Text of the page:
2019 saw the continuation of ‘conscious consumption’ popularity. From food and drink to personal care and household cleaning items, consumers were purchasing items from low–impact, sustainable supply chains, packaged in recyclable materials, from brands that followed through on their ethical or environmental claims.
A huge trend that we know will continue is the popularity of vegan and plant-based food. You can read more about the impact of the vegan movement on the UK food industry in the following:
So, what can we expect from the UK food industry in 2020? Read on to find out.
The health-conscious consumer will, by now, have become comfortable with the changes they made to their diet and lifestyle in 2019, and are likely to be looking for a convenient, yet nutritious, way to snack.
In previous years, snacks have always been considered to be unhealthy. However, brands have been quick to react to consumer demands in the last 5 years, introducing nutritious, pre-portioned, high-protein snacking options to the market.
Research by Grand View claims that the global ‘healthy snacks’ market will rise by 5.2% to more than £24 billion in 2020. With a focus on plant-based snacks, these will include high-protein plant-based options. Puffed snacks are predicted to be a big snacking trend in 2020, too.
Continuing with the theme of conscious consumption, the demand for low-sugar foods is sustained into 2020. As consumers become more educated about their health – and the ingredients, fat and sugar content in foods – the demand for more nutritionally–beneficial food grows.
We can see that brands are already responding to this. Statistics from England’s public health body show that there has been a 2.9% decrease in the sugar content of store-bought brands in the last four years.
While we have seen a huge shift in the sugar content in the bottled drinks industry, confectionery brands are now following suit, reviewing their offerings. For example, Cadbury’s iconic Dairy Milk can now be found in a 30% less sugar version. We expect there will be a number of other brands that will release challenger products this year.
Along with using well-known sugar alternatives such as stevia, there has been predictions that innovations in the syrups sector will see foods such as pomegranates and sweet potatoes used to create sweet alternatives.
Sustainability will continue to be a key focus throughout 2020, both for corporations, and consumers. There is a huge number of brands vying to be a part of the circular economy and producing less waste. A report from the ITE Group found that independent retailers in the UK are looking to increase the number of sustainable products they stock by 33% in 2020.
Another survey reported that 62% of consumers said they want to purchase brands that are open and honest about their environmental impact, while a further 63% admitted they would stop buying brands that are harmful to the environment.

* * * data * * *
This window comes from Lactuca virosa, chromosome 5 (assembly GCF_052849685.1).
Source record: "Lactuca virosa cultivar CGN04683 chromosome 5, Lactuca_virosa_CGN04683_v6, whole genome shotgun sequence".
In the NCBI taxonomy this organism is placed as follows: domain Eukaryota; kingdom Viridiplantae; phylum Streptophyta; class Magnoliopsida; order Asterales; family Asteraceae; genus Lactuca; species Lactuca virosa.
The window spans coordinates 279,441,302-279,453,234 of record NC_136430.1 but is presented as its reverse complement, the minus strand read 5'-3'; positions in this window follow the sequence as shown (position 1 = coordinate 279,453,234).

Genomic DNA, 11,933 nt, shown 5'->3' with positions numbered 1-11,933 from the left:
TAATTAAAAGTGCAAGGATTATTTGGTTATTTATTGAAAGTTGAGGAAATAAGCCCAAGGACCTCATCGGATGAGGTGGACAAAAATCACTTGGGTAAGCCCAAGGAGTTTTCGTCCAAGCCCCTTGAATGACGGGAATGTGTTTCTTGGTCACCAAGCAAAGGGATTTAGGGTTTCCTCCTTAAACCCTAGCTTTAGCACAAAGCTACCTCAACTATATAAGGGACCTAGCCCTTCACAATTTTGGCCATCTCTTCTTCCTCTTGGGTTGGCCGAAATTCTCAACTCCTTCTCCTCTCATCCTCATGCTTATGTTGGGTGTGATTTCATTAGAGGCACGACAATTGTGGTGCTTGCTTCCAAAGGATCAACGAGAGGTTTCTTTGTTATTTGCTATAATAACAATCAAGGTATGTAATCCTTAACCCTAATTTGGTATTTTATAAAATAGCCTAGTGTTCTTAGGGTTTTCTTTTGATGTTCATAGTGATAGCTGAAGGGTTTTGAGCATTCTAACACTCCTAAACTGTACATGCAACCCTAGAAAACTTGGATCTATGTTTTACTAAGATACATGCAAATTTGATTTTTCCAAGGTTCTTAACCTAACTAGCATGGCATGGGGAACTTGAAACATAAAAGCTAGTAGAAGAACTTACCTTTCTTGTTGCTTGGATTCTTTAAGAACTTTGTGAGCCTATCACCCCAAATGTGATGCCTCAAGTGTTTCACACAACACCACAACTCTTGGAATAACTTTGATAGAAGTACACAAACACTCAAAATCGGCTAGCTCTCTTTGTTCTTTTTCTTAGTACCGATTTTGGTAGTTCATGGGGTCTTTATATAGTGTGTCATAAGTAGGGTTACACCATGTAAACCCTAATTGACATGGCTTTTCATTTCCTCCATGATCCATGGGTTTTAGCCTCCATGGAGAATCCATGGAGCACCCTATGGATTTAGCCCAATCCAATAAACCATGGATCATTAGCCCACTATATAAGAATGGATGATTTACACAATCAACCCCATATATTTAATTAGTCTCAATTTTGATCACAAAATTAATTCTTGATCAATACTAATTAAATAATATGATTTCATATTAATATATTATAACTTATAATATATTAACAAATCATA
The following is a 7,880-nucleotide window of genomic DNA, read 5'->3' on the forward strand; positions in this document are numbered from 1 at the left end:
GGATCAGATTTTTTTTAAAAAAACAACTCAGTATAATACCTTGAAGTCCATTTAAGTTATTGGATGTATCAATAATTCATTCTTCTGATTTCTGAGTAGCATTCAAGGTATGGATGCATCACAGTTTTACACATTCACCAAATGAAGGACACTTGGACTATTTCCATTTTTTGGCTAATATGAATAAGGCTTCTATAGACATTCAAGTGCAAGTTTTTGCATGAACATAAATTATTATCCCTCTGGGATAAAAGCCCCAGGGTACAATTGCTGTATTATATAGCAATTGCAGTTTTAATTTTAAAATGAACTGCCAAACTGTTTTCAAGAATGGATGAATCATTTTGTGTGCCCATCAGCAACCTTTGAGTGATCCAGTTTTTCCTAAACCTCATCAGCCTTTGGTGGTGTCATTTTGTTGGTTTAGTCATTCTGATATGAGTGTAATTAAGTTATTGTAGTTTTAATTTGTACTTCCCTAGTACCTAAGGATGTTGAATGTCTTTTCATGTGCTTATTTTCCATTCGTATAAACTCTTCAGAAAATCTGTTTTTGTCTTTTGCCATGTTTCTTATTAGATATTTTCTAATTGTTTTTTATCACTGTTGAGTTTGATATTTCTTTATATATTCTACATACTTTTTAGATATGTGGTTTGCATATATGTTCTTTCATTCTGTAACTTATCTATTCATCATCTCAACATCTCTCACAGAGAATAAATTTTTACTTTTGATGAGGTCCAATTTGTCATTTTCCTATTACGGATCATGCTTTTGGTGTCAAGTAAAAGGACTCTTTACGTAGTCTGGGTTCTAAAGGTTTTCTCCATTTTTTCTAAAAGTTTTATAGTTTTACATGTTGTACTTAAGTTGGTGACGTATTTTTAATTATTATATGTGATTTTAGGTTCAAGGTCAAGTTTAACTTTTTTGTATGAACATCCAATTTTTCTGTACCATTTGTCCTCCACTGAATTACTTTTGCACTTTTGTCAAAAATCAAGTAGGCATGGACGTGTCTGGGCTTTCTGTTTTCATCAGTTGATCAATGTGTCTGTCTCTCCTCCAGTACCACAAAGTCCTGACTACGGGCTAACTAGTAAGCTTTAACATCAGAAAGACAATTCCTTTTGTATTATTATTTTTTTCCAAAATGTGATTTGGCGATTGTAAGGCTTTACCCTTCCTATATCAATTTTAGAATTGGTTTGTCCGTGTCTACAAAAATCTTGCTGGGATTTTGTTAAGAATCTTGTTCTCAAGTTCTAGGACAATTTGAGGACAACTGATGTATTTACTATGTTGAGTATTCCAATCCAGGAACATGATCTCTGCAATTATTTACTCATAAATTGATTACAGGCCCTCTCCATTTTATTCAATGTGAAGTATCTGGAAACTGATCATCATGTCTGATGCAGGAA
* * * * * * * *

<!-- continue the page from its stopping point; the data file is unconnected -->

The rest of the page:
When it comes to food waste, the scale of the problem has influenced organisations and governments to tackle the issue at both local and national levels. Fruit and vegetables account for almost 50% of the food we waste, with many being discarded for being ‘imperfect’.
Some supermarkets have already introduced ‘wonkey veg’ type ranges. The restaurant industry is using innovative ways to reduce its wastage, too. Solutions include apps that offer heavily discounted meals to prevent food being thrown away, we expect these to become more popular throughout 2020.
With the number of households using digital assistants such as Google Assistant and Amazon’s Alexa continuing to grow, it should come as no surprise that the way consumers shop will change.
An article in TechCrunch suggested that voice shopping is going to rise to around £30 million in the next two years in the UK and USA – a convenient way to buy our food and FMCG items.
The turning point will be for brands to determine how to leverage this opportunity to create closer, more loyal relationships with consumers and make themselves available through this new e-commerce channel. We’ll start to see savvy brands placing an emphasis on voice search now in order to secure orders as the use of voice e-commerce grows.
Packaging has found itself on the consumer agenda since 2018 and will continue to be debated in 2020.
It was the Blue Planet series that brought the environmental impact of plastic packaging into the limelight. Brands and retailers rapidly found themselves under fire, with many announcing pledges on packaging, looking to reduce the use of plastic, and include more recyclable contents.
However, 2019 saw the issue of infrastructure come to light. The public became aware that plastic isn’t the enemy, it’s the way in which we dispose of it. In order to recover more plastic packaging, retailers are looking to introduce bottle return systems to recover PET plastic bottles to recycle, while packaging designers are designing innovative packaging with recyclability in mind.
If one thing is for certain, we know that the UK food industry is a dynamic and responsive industry. Fuelled by innovation and exciting new product development, we look forward to the changes that will come with 2020.
If you are looking to increase your food or FMCG offering in 2020, and require high-quality candidates from engineers to QA managers and technicians, contact a member of The Sterling Choice today.
Prior to The Sterling Choice I spent my earlier life in the Insurance industry (don’t judge me). I started The Sterling Choice with Gareth back in August 2013. When I look back to our h...